Duffy Fischer

Good morning. First question is just around the Epoxy acquisition. You’re kind of a year into it now. It’s been at the tough year here. So, can you do an after-action review? I mean, does the industry need to have some structural change? Does your business need to have some structural change? Or is this just really kind of a bad supply-demand setup right now that will fix itself over the next couple of years?

Roger Kearns

Yes. Thanks, Duffy, it’s Roger. Maybe a couple of comments there. I think Epoxy business for our first year, we started extremely strong. The first part of the year was a very strong part of the business. But as we move through the year, it certainly got weaker.

And by the end of the year, I would say the fourth quarter was really quite weak. I think there’s a couple of things as we look forward. We have seen China announced already in ’23 nearly a doubling of the wind energy installations over ’22. So, we’ll have to watch and see how that plays out.

But that should be kind of a nice boost in the markets. As you know, there’s — I mean, there’s a limited number of Western players. We’ll continue to do what we do, which is make our plants run more efficiently, more cost effective.

We’ll copy our Westlake model into those sites. So, I think there’s some self-help work we’ll do, but hopefully as well with aviation, automotive and some wind energy picking up a little bit in ’23, we can get the ’23 looking better than certainly the end of ’22.

Duffy Fischer

Fair enough. And then the stat or the projection you threw in there on remodel and repair at 2.6% for the year, one, is you’re just talking to your customers as you’re looking at your order book, does that feel like kind of the right number? And then maybe like a follow-on to the last question, if that ends up being the right number, how does that look first half versus second half do you think?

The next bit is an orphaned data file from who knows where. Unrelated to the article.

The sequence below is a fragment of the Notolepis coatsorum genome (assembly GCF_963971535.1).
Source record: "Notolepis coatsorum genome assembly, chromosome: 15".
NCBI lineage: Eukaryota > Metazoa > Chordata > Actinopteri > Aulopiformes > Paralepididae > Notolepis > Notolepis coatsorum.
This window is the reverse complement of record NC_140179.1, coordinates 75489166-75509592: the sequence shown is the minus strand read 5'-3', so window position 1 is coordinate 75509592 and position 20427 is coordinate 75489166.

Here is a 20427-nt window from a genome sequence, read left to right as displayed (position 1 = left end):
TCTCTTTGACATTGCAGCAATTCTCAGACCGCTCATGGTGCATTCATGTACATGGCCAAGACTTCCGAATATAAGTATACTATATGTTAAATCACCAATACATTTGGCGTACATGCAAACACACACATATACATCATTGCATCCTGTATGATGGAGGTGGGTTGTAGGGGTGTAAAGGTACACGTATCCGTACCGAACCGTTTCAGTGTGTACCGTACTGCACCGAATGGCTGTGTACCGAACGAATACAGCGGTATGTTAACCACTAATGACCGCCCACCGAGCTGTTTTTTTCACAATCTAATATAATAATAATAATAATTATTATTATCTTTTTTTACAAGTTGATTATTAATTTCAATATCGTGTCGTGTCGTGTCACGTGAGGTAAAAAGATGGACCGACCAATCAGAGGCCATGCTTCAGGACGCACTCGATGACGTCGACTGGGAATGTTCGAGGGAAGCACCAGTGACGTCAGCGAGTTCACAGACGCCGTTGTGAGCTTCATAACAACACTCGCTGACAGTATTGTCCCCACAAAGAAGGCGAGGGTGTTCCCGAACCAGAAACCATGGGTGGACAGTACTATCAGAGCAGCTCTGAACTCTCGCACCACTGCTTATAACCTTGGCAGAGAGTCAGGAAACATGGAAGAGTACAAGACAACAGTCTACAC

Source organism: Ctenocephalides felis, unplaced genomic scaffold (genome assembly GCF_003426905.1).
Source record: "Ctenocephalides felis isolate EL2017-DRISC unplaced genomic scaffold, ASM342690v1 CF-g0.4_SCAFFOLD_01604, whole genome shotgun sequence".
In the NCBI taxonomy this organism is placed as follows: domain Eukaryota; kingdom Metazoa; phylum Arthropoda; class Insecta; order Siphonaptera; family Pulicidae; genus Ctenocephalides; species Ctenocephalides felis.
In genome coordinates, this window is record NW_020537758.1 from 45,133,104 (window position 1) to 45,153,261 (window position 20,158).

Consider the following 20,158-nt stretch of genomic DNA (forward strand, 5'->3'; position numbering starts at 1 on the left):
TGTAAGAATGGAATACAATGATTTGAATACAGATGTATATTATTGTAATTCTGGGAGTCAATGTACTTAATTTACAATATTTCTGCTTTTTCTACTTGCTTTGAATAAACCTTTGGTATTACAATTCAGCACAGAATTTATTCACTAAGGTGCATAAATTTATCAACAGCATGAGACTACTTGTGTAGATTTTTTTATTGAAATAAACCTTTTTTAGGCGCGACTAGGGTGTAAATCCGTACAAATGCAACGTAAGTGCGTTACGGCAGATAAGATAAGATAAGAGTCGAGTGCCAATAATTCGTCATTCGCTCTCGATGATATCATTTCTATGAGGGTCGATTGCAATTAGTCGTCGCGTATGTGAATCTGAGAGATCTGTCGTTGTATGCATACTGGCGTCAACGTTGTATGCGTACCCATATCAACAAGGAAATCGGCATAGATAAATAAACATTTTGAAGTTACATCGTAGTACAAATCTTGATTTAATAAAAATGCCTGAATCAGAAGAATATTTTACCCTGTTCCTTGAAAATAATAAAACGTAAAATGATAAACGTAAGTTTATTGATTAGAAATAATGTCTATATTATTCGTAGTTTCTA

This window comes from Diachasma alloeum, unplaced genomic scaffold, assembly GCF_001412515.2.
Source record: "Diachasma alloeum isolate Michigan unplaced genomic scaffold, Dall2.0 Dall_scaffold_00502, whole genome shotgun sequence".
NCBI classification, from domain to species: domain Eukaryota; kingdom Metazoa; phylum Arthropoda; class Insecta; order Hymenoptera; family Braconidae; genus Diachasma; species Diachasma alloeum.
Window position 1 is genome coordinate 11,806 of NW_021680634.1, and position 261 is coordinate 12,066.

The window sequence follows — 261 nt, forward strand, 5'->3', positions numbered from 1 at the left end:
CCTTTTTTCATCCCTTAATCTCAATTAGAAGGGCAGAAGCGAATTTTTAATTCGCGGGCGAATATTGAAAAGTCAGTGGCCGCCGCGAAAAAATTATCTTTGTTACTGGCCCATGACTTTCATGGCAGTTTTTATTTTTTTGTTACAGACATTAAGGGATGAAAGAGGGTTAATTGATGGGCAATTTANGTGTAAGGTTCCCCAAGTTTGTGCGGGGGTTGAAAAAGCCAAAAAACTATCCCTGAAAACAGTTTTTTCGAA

Steven Bender

So, Duffy, it’s Steve. And I would say that the tone that we saw at the builder show recently was constructive, and I think it aligns with the tone that we saw from those that visited the builder show. And certainly, there is some expectation that will continue on as we go forward. Typically, when housing starts slow, repair and remodeling show strength.

And so, there is a typical investment cycle that homeowners always undertake. And that is they’re either improving their home either to sell to move forward or improving their home because affordability to move on to a new home is too expensive.

So, we do think that, that aligns with the tone we’re hearing from our customers and consistent with the contributions we think it will make to the business over the course of ’23.

Jeffrey Zekauskas

Okay. My follow-up, there was the vinyl chloride release in Ohio. Do you think that, that has implications for the chlorovinyl industry? Or do you think that, that will lead to some kind of change? Or do you have any general comment?

Albert Chao

Yes. I think people are waiting for the surface transportation safety board come back with the report. I’m sure there’ll be more government regulation on railroads and possibly on the shippers on safety.

These are very important products that ship around the country. So, the demand has to be satisfied. But definitely, we need to increase the safety by the variables primarily. I will think on the equipment, some of them getting old, and we heard new technologies out there to improve the safety aspect of the railroads.

Eric Petrie

Thank you, Albert. And then maybe a question for Roger on your comment of the doubling of installations in China. What does that do to kind of supply-demand balances in the country? And then how much capacity is China adding this year and kind of what needs to be absorbed from last year?

Roger Kearns

Yes. So, I think wind in China is — China is a big driver of the wind market. And so, they’ve got RFQs out there, say, about double this year what they’ve done last year. That’s a good first step, I think, in really starting to absorb the extra capacity that’s come in as well as avoid the exports, right?

So as Albert mentioned, with the China domestic market so slow, the China producers are exporting significant amounts. I think that will turn back inside and be used in China as opposed to hitting the export markets.